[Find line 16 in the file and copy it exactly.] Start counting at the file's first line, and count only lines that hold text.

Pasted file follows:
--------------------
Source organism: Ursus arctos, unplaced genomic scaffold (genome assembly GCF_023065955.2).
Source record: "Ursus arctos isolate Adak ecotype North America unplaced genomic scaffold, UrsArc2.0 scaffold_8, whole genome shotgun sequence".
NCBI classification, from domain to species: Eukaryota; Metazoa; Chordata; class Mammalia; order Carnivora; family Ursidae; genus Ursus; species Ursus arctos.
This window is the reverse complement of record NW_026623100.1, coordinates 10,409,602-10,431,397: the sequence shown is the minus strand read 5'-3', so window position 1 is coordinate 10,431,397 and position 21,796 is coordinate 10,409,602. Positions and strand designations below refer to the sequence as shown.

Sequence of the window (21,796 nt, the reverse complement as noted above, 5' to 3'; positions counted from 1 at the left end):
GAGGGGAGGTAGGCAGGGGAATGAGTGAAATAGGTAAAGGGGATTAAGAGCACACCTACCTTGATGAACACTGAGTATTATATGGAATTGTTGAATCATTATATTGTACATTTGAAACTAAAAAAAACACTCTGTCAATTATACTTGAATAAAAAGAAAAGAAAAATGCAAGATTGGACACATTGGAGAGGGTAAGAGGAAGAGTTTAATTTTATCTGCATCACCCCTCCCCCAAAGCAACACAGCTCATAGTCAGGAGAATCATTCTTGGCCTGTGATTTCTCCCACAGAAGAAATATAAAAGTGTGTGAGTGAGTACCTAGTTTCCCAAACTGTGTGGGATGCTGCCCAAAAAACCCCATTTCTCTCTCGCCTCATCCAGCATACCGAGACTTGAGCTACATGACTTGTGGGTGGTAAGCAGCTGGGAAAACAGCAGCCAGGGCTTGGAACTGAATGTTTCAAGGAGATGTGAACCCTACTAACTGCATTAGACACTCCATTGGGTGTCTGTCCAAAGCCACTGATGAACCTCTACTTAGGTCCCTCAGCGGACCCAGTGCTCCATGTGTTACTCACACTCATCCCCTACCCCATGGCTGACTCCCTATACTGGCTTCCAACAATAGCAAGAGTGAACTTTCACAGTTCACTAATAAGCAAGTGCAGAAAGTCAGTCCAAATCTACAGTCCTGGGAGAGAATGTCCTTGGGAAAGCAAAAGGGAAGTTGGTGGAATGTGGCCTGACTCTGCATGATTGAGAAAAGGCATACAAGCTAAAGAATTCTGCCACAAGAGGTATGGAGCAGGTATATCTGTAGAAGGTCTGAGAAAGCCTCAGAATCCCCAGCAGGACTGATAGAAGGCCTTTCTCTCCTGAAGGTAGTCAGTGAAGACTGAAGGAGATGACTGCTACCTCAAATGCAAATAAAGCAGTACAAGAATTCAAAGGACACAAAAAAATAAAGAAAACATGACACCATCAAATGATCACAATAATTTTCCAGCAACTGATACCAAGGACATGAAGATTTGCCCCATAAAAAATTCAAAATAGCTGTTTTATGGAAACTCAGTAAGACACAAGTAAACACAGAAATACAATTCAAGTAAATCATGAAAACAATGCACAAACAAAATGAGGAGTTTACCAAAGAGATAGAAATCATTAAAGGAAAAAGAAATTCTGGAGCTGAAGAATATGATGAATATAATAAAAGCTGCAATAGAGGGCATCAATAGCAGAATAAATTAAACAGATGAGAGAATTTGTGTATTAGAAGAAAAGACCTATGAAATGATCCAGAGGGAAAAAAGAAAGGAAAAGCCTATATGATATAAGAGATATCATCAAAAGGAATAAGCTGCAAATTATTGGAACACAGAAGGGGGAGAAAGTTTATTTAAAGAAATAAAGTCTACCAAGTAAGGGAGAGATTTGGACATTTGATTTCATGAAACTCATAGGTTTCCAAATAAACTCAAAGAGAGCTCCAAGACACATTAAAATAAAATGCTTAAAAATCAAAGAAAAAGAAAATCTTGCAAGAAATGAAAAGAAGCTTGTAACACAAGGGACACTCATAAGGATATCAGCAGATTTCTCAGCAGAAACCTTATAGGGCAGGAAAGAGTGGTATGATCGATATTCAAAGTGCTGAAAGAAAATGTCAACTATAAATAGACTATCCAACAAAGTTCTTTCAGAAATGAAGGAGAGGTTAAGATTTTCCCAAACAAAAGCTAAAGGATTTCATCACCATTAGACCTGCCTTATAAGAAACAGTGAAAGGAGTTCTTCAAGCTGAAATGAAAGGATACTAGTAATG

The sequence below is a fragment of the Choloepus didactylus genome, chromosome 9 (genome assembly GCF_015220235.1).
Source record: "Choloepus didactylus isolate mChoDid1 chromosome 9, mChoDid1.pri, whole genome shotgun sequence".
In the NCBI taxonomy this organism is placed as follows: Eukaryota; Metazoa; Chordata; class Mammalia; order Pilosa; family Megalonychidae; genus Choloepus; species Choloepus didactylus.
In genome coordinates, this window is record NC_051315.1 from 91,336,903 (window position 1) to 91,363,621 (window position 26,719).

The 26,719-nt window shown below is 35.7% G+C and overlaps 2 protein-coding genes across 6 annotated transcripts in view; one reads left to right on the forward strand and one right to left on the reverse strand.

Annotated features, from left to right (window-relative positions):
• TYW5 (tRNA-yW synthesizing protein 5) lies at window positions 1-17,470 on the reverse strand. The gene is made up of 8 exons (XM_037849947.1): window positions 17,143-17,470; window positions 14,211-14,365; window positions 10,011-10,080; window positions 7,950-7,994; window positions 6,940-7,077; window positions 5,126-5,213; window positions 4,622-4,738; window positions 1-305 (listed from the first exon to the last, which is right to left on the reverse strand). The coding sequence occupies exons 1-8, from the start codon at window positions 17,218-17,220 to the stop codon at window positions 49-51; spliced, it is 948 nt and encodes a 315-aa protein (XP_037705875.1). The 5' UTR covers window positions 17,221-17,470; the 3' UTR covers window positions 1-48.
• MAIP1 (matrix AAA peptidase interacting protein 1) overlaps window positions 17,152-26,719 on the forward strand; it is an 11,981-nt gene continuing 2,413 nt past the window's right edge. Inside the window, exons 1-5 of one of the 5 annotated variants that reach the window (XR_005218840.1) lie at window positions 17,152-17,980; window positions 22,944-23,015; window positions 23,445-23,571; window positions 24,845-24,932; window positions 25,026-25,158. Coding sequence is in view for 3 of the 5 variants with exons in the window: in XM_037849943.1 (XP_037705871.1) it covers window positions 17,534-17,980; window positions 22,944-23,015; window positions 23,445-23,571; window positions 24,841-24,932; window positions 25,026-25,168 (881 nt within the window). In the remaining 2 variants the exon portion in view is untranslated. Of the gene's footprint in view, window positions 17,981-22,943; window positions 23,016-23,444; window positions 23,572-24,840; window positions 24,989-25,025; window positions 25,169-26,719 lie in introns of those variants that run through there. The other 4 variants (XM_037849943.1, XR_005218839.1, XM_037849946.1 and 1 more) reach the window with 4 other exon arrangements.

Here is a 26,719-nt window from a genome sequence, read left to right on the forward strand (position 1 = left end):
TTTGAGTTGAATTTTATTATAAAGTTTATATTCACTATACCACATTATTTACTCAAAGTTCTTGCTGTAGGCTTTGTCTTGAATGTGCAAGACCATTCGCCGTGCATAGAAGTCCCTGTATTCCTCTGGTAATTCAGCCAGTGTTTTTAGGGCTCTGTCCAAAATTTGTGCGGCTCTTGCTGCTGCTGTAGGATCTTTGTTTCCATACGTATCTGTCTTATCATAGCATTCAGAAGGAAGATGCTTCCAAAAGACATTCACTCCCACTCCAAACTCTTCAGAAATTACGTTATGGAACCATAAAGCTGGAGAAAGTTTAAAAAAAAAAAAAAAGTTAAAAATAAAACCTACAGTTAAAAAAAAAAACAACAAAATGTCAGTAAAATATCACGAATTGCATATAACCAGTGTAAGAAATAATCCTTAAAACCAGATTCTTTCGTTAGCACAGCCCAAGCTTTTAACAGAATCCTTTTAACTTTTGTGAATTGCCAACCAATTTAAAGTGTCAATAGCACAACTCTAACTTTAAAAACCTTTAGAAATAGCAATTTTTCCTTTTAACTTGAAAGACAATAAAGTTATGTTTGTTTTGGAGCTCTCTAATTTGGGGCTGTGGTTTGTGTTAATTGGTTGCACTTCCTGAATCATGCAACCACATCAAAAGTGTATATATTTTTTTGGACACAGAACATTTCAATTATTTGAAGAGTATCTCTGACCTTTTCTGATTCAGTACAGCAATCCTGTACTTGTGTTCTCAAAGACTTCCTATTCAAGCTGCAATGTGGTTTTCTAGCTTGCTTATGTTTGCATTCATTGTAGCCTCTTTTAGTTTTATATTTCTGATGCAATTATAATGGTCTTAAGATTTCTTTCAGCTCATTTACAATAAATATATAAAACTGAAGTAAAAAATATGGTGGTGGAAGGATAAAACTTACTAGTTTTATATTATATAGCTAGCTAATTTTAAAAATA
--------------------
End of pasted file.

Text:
TTTGAGTTGAATTTTATTATAAAGTTTATATTCACTATACCACATTATTTACTCAAAGTTCTTGCTGTAGGCTTTGTCTTGAATGTGCAAGACCATTCGCCGTGCATAGAAGTCCCTGTATTCCTCTGGTAATTCAGCCAGTGTTTTTAGGGCTCTGTCCAAAATTTGTGCGGCTCTTGCTGCTGCTGTAGGATCTTTGTTTCCATACGTATCTGTCTTATCATAGCATTCAGAAGGAAGATGCTTCCAAAAGACATTCACTCCCACTCCAAACTCTTCAGAAATTACGTTATGGAACCATAAAGCTGGAGAAAGTTTAAAAAAAAAAAAAAAGTTAAAAATAAAACCTACAGTTAAAAAAAAAAACAACAAAATGTCAGTAAAATATCACGAATTGCATATAACCAGTGTAAGAAATAATCCTTAAAACCAGATTCTTTCGTTAGCACAGCCCAAGCTTTTAACAGAATCCTTTTAACTTTTGTGAATTGCCAACCAATTTAAAGTGTCAATAGCACAACTCTAACTTTAAAAACCTTTAGAAATAGCAATTTTTCCTTTTAACTTGAAAGACAATAAAGTTATGTTTGTTTTGGAGCTCTCTAATTTGGGGCTGTGGTTTGTGTTAATTGGTTGCACTTCCTGAATCATGCAACCACATCAAAAGTGTATATATTTTTTTGGACACAGAACATTTCAATTATTTGAAGAGTATCTCTGACCTTTTCTGATTCAGTACAGCAATCCTGTACTTGTGTTCTCAAAGACTTCCTATTCAAGCTGCAATGTGGTTTTCTAGCTTGCTTATGTTTGCATTCATTGTAGCCTCTTTTAGTTTTATATTTCTGATGCAATTATAATGGTCTTAAGATTTCTTTCAGCTCATTTACAATAAATATATAAAACTGAAGTAAAAAATATGGTGGTGGAAGGATAAAACTTACTAGTTTTATATTATATAGCTAGCTAATTTTAAAAATA